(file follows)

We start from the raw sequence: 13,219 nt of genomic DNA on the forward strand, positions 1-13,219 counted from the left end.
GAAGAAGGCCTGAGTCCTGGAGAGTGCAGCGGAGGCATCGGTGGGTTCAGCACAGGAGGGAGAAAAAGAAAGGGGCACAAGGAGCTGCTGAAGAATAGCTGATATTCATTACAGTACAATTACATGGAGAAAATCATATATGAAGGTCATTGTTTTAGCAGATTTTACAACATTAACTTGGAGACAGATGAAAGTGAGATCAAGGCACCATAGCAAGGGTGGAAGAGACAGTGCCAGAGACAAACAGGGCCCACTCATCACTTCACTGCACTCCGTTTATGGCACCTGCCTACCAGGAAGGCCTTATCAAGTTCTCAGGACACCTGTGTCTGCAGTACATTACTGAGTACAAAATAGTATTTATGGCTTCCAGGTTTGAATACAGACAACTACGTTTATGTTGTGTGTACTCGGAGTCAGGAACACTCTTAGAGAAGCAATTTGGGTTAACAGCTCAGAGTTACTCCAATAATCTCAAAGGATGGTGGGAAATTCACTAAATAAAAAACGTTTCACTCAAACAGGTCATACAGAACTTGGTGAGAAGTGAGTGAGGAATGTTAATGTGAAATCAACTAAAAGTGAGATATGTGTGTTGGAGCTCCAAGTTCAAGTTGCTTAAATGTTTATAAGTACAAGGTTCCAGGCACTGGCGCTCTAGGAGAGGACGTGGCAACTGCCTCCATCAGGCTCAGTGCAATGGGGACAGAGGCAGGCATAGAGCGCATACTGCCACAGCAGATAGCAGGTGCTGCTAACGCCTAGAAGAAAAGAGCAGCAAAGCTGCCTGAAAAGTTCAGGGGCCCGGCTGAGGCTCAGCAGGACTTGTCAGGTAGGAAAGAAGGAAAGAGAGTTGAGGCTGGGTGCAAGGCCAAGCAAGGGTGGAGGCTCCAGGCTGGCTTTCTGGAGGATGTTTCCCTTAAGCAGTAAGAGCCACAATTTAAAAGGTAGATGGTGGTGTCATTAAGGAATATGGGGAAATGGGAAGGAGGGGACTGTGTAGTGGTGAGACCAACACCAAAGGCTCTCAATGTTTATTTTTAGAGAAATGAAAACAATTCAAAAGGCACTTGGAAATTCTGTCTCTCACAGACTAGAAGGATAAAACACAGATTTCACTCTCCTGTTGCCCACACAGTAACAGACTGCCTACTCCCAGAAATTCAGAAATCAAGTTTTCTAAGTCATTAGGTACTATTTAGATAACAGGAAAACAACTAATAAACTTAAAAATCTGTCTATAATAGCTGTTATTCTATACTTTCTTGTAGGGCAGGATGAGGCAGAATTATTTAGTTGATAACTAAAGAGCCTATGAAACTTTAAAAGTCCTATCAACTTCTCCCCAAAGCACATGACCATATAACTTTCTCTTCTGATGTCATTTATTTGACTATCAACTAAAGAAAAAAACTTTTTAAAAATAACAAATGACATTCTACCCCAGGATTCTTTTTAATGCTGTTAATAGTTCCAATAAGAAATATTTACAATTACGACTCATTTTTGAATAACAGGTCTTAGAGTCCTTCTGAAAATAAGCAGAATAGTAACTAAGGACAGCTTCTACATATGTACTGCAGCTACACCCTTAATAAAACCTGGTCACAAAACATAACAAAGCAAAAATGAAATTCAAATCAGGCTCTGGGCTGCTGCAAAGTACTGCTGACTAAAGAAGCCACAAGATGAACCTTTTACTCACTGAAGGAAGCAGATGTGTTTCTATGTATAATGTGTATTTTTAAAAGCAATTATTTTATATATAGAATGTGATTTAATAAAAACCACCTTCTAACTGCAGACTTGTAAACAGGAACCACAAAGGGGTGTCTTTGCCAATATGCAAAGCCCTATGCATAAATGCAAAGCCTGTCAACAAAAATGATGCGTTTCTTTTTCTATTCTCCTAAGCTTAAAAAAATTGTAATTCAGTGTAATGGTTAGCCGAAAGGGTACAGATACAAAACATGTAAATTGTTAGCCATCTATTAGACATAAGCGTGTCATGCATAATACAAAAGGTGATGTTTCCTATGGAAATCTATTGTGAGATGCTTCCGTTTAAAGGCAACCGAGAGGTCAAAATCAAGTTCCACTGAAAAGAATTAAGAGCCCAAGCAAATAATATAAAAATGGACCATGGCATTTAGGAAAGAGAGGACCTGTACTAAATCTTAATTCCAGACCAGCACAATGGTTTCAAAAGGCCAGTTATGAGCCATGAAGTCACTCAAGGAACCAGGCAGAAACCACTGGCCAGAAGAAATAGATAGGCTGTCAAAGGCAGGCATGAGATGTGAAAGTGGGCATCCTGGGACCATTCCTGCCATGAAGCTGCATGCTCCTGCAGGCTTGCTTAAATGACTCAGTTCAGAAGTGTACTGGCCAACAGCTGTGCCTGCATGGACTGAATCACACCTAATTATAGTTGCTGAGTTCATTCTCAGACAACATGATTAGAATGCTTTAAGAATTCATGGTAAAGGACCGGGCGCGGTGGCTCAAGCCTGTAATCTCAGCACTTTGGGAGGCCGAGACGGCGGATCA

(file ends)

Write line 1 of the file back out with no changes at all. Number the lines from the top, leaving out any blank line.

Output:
We start from the raw sequence: 13,219 nt of genomic DNA on the forward strand, positions 1-13,219 counted from the left end.